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Media Relations - Some Do's and Don'ts

by Kay Ross

A list of tips on how to get media coverage (and how not to alienate journalists)

DO

  • Do your homework to find out: the appropriate journalists' names and titles; the correct name of the publication/show; the style/tone of the publication/show; what kind of images they need, in what format; the deadlines.
  • Give a contact name and number so journalists can contact someone for further information.
  • Tell an interesting story - the journalist is always asking: "WIIFM?" (What's in it for me - and my audience?).
  • Answer the following questions in your publicity material: Who? What? When? Where? Why? How Much? What language is the event in? How do I get a ticket/buy the product/offer to volunteer?
  • Put it in writing - typed rather than hand-written.
  • Talk to the person who can say YES.
  • Answer media inquiries promptly - if you're the designated media contact person and you don't know the answer to a question, promise to find out and call back rather than telling a journalist to call someone else.
  • Label all photographs clearly.
  • Try to understand that there are hundreds of organisations out there that want free publicity at least as much as you do, and that a given media organisation may not be able to give free publicity to all of them, every week.
  • Try to understand that journalists run stories as a service to their readers/viewers/ listeners, not as a favour to you.
  • Create and maintain your own media list that's relevant to your organisation.
  • Say "Thank you".

DON'T

  • Tell the journalist how to do his/her job - let him/her decide where, when and how to run the story.
  • Try to tell the whole story over the phone - put it in writing.
  • Beg for coverage or plead that you deserve/need it.
  • Impose on an actual or imagined friendship by contacting a journalist you know personally at his/her home to lobby for coverage - that's not appropriate.
  • Ask when your story/event will be featured - things often change at the last minute, so journalists prefer not to make absolute promises.
  • Ask for the right to approve an article about your organisation before it is published - the media organisation retains editorial privilege.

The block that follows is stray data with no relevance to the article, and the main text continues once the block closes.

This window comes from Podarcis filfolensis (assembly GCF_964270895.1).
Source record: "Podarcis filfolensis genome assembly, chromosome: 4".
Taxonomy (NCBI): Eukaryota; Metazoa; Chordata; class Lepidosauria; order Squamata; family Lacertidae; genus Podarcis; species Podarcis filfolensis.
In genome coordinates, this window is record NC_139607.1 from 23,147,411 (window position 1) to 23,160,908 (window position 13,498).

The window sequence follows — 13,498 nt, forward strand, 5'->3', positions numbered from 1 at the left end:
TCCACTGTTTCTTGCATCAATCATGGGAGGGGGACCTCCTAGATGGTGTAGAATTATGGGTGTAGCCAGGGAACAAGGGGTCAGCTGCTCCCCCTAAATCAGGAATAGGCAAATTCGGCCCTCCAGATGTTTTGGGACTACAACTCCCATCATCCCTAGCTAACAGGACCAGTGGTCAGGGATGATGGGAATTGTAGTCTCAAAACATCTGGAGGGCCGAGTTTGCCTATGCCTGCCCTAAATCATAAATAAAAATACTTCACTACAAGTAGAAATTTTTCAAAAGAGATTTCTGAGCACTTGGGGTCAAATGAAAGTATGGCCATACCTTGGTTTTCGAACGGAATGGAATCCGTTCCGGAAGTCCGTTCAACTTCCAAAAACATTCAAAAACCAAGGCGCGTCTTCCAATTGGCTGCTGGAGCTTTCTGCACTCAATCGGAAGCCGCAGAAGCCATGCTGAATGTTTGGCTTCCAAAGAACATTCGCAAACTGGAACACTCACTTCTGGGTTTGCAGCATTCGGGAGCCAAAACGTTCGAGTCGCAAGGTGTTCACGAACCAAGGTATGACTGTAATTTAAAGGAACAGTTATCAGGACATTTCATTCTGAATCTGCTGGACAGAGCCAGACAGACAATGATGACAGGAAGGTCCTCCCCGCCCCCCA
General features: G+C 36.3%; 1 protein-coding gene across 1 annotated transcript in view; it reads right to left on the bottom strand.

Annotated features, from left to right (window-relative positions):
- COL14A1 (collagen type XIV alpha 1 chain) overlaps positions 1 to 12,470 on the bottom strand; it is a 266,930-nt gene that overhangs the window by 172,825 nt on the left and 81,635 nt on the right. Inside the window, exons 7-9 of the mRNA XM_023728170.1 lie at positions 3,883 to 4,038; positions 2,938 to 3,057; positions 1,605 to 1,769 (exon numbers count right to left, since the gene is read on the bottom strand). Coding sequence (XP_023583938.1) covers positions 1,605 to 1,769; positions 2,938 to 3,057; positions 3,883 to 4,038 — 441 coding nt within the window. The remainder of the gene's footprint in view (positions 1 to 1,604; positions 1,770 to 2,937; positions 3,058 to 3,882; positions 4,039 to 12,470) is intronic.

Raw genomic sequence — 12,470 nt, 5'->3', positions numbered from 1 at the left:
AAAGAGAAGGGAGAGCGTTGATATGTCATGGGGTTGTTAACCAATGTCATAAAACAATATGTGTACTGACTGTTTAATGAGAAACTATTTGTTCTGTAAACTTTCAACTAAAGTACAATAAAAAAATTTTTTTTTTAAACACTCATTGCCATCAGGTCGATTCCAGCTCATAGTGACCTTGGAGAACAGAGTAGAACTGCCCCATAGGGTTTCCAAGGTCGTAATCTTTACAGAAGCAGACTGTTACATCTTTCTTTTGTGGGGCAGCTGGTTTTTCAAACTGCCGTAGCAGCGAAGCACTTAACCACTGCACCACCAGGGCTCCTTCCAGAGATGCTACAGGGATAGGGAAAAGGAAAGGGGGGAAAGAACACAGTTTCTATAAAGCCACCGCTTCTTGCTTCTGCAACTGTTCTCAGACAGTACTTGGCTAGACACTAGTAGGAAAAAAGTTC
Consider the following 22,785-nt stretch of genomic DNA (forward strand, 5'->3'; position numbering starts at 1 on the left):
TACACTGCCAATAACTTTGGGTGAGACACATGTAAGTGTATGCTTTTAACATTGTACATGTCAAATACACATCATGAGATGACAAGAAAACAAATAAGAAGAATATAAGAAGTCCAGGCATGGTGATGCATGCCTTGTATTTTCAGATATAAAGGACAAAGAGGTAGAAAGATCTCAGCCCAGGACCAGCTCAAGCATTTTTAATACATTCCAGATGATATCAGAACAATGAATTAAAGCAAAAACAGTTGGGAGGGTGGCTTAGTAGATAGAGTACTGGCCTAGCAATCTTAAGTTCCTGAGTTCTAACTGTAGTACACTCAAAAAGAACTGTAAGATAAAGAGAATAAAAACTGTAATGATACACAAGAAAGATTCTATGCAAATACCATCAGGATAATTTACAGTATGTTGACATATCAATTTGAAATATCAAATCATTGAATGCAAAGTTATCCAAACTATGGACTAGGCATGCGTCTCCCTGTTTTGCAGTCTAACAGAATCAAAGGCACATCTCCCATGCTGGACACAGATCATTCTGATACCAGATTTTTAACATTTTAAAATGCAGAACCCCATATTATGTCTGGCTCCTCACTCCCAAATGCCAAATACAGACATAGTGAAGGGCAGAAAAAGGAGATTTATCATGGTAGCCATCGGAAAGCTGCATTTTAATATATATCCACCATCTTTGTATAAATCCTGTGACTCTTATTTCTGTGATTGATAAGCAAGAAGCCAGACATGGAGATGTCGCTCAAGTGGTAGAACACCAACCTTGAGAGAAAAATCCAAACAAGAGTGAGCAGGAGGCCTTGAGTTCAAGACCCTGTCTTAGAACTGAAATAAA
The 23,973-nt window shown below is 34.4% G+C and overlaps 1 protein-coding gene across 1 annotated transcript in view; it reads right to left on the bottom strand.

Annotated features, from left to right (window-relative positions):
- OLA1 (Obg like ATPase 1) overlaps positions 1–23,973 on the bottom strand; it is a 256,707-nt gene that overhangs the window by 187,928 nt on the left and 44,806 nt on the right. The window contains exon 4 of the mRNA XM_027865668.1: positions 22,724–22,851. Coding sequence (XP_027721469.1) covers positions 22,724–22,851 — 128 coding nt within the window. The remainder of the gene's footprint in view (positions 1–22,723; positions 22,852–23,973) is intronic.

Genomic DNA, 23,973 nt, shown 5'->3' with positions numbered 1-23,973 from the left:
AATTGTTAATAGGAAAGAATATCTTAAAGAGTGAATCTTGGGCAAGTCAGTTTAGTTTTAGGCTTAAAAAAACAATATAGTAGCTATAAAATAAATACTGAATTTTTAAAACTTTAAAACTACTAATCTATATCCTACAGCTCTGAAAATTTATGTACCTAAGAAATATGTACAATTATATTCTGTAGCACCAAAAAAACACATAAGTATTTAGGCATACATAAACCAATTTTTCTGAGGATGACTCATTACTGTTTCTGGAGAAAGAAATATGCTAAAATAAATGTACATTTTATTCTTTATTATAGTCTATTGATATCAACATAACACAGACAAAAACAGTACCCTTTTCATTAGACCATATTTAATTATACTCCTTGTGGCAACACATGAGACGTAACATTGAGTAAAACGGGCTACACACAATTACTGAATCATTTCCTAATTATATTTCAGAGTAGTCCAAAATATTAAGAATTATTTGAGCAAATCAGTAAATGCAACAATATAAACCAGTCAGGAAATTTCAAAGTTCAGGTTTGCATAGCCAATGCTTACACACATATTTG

• Attempt to apply pressure on a journalist by saying: "We've booked an ad so please list our event", or "We've booked an ad so please make your article about us positive", or "If you promise to run a positive story about us then we'll book an ad." It just doesn't work like that. In reputable media organisations, the advertising and editorial departments are quite separate.
  • Pin all your publicity hopes on just one journalist/interview/article - there are no guarantees, so send your information to every relevant journalist.
  • Ask the journalist to send you a copy of the article - buy the paper/magazine!
  • Expect journalists to check your organisation's website every week for your latest news (that's "pull" marketing) - they don't have time. If you want free publicity, it's YOUR responsibility to send the information to the relevant people (that's "push" marketing).
  • Complain if your story doesn't get covered exactly when and how you wanted it - if you want your event/story to be covered exactly the way you prescribe, on the exact days you determine, that's called advertising, and you have to pay for it.
  • Say "No comment" - it looks like you're hiding something.
  • Send your press release to one journalist and expect him/her to copy it and distribute it for you to other journalists in the same organisation.

Copyright Kay Ross, April 2002

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Kay Ross is a Hong Kong-based marketing consultant & coach, editor and copywriter. She devises creative marketing strategies and crafts compelling English-language marketing communications messages that translate into bottom-line results for her clients. To learn more, visit www.kayross.com.

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Sharing tips at the "Making the Most of the Media" seminar
September 18, 2006